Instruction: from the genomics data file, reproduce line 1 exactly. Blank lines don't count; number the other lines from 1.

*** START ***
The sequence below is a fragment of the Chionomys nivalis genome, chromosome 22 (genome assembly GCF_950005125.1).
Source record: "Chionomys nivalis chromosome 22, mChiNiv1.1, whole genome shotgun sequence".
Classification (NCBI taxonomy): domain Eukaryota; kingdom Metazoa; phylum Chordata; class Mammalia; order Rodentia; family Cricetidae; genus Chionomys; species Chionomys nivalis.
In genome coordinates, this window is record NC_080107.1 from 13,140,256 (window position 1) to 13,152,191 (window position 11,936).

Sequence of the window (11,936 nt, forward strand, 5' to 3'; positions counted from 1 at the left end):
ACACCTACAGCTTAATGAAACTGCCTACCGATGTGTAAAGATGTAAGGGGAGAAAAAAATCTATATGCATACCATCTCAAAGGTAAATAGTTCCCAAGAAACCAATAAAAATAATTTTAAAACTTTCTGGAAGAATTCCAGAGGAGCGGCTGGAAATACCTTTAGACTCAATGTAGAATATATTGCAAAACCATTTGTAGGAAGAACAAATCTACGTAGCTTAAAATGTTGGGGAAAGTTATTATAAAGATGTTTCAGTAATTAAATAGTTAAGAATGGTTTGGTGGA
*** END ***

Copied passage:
The sequence below is a fragment of the Chionomys nivalis genome, chromosome 22 (genome assembly GCF_950005125.1).